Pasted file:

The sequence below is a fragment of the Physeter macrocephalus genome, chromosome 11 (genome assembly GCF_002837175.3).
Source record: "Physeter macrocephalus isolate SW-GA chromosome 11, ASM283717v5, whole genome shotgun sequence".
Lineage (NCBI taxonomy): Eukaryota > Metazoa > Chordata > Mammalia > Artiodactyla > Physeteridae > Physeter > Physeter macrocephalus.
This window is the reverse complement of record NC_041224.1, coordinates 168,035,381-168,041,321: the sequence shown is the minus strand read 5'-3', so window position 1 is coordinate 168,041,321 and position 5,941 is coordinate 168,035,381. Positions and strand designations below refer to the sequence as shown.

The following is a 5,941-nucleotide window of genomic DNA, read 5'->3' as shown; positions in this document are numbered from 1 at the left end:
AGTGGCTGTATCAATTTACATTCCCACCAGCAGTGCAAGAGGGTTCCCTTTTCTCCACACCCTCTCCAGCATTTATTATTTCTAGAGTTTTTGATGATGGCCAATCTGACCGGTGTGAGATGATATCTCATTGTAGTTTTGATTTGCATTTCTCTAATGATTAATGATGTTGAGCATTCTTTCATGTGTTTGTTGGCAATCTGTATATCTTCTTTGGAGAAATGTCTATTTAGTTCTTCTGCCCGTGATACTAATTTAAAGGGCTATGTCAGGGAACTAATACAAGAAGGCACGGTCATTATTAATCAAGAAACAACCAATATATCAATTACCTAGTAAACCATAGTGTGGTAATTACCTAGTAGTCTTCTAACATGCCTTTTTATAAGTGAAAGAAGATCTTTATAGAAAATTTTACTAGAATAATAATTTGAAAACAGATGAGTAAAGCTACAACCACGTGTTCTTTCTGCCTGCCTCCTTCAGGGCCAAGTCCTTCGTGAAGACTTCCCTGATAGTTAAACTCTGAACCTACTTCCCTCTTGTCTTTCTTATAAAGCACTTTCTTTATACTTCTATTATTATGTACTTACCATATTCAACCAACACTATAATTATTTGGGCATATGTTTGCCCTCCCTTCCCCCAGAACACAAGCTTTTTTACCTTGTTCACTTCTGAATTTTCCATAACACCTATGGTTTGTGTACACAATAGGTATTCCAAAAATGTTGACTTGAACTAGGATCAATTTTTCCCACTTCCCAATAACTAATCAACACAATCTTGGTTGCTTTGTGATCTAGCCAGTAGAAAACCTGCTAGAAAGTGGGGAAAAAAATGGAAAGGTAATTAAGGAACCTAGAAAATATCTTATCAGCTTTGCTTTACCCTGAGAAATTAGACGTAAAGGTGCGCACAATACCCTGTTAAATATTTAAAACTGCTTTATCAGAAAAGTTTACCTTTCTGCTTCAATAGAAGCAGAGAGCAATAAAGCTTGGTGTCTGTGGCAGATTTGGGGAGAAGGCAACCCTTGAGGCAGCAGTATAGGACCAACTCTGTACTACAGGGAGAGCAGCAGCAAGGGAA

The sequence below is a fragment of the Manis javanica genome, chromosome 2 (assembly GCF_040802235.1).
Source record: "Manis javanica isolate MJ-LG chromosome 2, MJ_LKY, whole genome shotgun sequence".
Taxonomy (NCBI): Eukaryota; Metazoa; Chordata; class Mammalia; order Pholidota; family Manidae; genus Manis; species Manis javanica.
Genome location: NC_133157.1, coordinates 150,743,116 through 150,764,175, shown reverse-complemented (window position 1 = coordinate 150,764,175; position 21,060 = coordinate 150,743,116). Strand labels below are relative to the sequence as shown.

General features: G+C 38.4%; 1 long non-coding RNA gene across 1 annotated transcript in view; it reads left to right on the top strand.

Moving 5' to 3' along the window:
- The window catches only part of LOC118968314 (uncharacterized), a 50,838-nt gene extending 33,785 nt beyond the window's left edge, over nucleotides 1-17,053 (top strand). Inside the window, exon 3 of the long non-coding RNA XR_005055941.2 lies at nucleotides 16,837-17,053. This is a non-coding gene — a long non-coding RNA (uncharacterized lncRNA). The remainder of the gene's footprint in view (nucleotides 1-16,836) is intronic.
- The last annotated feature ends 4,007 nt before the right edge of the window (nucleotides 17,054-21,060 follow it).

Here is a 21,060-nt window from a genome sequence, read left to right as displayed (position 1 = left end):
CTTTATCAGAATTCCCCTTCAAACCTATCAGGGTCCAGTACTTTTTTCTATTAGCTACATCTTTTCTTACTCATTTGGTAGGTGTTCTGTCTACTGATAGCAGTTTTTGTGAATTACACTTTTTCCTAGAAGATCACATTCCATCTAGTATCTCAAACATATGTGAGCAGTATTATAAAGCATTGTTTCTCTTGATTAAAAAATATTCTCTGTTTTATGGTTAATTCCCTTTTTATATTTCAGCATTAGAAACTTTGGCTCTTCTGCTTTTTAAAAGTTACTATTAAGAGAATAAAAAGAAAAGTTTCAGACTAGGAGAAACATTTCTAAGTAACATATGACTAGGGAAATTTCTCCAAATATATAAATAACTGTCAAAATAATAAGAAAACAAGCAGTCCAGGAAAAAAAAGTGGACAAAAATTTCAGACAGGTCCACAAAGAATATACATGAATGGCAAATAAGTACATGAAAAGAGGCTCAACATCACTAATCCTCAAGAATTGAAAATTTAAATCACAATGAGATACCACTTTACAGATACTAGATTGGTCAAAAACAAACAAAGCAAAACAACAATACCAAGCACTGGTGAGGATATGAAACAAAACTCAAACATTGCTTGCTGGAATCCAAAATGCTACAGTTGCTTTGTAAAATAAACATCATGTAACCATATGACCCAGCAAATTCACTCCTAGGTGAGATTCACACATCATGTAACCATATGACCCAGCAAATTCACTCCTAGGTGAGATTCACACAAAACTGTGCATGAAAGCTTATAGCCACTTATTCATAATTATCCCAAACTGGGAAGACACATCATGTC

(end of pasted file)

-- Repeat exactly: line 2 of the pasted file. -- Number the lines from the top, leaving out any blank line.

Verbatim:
Source record: "Physeter macrocephalus isolate SW-GA chromosome 11, ASM283717v5, whole genome shotgun sequence".